Day Eight

Today's blog comes - for a second time - from team member Patty about our second day out doing ministry in the community around Kilimani. God is doing some wonderful things here, and the prospect of leaving makes us all very sad.

The physical needs of the people here are great. There is extreme poverty, no running water, and for the most part no electricity. Medical care is scarce and we have been asked to pray for many sick babies and a few injured and sick adults. There has been a recent drought which has caused some of the local crops to fail. Grass for grazing the cows and goats is very sparse.

We are also finding that the spiritual needs of many people in the area are great. We are encountering a number of people of the Muslim faith. While a few have been willing to at least listen to us as we share the story of salvation and some have even decided to put their faith in Jesus, most will not listen to what we have come to say. Then there are people we come across who say that they are Jehovah's Witnesses, so they believe they do not need to hear what we have to say. There is also a lot of idol worship and these people are not willing to put their faith in Jesus only. Just as in America, many people put obstacles between themselves and Jesus.

Today, we witnessed to a woman who was blind. She did not think Jesus loved her or she would not have gone blind. We told her Jesus is not why she was blind, and we assured her that Jesus was concerned for her heart. She did end up accepting the love of Jesus and salvation.

We also came across a woman named Joyce. Joyce is a young woman, probably in her early 30s, and she works for an orphanage that is far away from her home. She had been saved as a child and had a very strong faith then. Once she got married, she did not attend church or associate with other Christians. Life was very difficult for her and her family, and eventually her husband died. Now she has to travel each week to earn her living.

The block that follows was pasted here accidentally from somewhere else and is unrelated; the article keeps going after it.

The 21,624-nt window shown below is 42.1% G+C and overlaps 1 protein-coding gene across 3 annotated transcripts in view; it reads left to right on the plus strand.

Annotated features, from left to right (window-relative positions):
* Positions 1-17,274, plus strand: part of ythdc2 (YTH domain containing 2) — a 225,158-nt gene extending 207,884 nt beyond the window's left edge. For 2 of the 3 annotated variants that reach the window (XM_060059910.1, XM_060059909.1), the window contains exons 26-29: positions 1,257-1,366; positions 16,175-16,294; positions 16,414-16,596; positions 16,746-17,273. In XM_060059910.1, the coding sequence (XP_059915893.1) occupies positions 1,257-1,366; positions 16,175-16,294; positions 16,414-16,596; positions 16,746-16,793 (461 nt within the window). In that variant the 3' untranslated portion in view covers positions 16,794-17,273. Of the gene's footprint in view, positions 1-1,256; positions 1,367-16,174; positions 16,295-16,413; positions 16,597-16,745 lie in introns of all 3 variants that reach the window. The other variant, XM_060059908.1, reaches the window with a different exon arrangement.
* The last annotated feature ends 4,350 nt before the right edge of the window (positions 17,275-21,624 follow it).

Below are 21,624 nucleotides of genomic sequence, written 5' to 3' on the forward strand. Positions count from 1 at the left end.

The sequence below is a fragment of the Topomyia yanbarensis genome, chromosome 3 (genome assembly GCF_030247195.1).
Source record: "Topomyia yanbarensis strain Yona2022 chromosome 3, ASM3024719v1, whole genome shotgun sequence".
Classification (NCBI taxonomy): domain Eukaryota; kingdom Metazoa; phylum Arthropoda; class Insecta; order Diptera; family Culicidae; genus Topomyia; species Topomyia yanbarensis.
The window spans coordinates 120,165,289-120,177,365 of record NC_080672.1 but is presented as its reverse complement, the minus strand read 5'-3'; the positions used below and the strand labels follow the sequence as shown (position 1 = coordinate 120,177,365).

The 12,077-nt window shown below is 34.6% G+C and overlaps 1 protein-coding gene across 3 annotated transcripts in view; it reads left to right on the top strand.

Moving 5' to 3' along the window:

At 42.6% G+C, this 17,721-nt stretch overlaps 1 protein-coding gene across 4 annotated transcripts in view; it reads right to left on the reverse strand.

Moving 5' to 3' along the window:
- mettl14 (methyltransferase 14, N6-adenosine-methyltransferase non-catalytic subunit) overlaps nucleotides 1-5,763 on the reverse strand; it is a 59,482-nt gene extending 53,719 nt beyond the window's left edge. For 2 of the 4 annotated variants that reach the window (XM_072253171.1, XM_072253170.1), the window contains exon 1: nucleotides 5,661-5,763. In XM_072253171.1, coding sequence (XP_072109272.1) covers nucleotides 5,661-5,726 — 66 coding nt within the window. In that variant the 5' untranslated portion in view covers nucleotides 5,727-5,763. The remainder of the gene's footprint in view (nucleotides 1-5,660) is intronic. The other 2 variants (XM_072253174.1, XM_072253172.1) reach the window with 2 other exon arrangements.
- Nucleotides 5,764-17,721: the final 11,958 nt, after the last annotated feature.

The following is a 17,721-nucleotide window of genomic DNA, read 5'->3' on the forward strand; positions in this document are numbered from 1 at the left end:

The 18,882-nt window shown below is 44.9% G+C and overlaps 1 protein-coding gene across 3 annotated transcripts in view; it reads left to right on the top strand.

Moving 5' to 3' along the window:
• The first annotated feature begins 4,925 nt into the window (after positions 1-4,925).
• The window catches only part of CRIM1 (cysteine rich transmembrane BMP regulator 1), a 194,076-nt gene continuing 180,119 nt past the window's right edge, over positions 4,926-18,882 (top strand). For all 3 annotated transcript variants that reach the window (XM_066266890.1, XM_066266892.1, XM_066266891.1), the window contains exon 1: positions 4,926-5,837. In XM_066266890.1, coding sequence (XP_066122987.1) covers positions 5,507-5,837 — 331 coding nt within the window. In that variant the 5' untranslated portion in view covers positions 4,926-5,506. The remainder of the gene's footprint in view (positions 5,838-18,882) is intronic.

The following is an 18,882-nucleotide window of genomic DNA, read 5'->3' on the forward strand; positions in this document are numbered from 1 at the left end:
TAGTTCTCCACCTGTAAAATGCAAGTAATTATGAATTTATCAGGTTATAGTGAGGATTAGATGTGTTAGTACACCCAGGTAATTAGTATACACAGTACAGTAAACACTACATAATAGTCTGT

Joyce was glad to see us because many things in her life have made her heart heavy. She feels that she cannot have a relationship with Jesus until her heart is lighter. Pastor Julius and I have met with her twice, and I will be going back on Friday to meet with her again. She is grateful just to have someone to meet with her and listen as she unburdens her heart. 

In the two days we have been going door to door, we have led 115 people to Christ. This is a great number of people, and we know this has been a great harvest. We will spend the next two days going out and I am sure the numbers will increase. Once we leave, it will be a great challenge for the members of Kilimani Baptist Church to follow up with these that have been saved for encouragement and teaching. We can only pray that they will rise to it.